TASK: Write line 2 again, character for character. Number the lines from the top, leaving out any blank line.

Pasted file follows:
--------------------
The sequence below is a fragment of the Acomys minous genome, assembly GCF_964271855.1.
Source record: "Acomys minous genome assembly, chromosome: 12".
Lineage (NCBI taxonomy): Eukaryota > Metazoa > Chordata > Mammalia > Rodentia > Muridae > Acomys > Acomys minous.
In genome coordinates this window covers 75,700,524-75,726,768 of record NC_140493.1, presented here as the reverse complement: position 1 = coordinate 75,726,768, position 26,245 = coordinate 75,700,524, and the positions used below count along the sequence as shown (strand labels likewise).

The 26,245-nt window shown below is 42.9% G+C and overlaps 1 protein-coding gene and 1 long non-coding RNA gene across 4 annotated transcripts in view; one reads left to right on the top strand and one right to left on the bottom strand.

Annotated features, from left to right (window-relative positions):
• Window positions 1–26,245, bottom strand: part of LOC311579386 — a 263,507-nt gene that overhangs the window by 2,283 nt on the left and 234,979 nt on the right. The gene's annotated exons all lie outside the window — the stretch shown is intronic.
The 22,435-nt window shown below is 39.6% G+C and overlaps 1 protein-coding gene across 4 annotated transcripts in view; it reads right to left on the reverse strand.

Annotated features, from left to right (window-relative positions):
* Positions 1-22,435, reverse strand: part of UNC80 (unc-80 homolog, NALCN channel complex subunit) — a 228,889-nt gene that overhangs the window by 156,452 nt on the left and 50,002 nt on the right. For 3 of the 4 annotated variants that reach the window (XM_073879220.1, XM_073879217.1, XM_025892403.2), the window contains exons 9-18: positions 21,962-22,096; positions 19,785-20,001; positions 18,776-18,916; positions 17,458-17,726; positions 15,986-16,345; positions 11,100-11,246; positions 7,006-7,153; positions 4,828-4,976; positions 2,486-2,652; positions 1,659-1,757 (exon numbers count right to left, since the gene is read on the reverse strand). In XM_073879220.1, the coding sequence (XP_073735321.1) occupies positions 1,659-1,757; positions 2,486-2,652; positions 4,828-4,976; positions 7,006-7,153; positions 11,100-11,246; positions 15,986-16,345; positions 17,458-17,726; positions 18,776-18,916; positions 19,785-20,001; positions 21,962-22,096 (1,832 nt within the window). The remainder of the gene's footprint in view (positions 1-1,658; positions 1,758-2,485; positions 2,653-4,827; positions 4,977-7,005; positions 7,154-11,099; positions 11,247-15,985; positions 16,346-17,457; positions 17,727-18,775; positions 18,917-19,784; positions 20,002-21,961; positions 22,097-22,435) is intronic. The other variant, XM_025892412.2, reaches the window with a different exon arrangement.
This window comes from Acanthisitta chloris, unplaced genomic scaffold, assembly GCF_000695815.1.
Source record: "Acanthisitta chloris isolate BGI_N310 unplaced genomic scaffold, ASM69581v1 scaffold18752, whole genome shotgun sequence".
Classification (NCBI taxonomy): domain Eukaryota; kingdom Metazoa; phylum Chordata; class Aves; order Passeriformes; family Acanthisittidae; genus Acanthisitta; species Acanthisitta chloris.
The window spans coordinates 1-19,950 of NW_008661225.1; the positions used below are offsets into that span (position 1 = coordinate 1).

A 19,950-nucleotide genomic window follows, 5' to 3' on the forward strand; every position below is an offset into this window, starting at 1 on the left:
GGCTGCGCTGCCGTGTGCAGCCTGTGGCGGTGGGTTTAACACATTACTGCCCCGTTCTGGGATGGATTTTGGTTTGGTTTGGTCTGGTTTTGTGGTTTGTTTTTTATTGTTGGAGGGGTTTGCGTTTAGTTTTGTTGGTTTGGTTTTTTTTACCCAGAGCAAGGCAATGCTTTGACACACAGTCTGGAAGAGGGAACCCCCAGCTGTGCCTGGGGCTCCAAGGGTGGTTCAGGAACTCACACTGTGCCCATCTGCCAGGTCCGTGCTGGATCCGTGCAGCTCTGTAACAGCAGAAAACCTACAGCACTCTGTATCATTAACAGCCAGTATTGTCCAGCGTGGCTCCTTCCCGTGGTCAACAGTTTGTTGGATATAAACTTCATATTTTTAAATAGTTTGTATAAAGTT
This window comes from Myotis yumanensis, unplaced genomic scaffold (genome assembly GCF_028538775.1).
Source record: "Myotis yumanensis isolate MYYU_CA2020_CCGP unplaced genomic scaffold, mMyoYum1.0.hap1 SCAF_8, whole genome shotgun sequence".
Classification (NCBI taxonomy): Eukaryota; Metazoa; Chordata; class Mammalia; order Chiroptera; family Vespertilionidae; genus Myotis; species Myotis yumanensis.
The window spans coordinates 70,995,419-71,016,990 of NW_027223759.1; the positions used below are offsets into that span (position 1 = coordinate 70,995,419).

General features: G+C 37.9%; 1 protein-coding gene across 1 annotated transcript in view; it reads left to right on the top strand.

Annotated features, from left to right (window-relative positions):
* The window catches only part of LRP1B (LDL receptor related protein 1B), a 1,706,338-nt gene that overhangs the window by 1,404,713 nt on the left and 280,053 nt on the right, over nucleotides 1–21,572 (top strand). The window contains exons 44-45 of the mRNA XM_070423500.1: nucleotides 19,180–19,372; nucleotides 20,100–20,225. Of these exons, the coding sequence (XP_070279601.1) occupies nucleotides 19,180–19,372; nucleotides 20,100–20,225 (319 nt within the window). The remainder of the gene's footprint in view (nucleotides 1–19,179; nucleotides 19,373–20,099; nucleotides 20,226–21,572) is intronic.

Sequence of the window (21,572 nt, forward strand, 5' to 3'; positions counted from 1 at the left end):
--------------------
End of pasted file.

Source record: "Acomys minous genome assembly, chromosome: 12".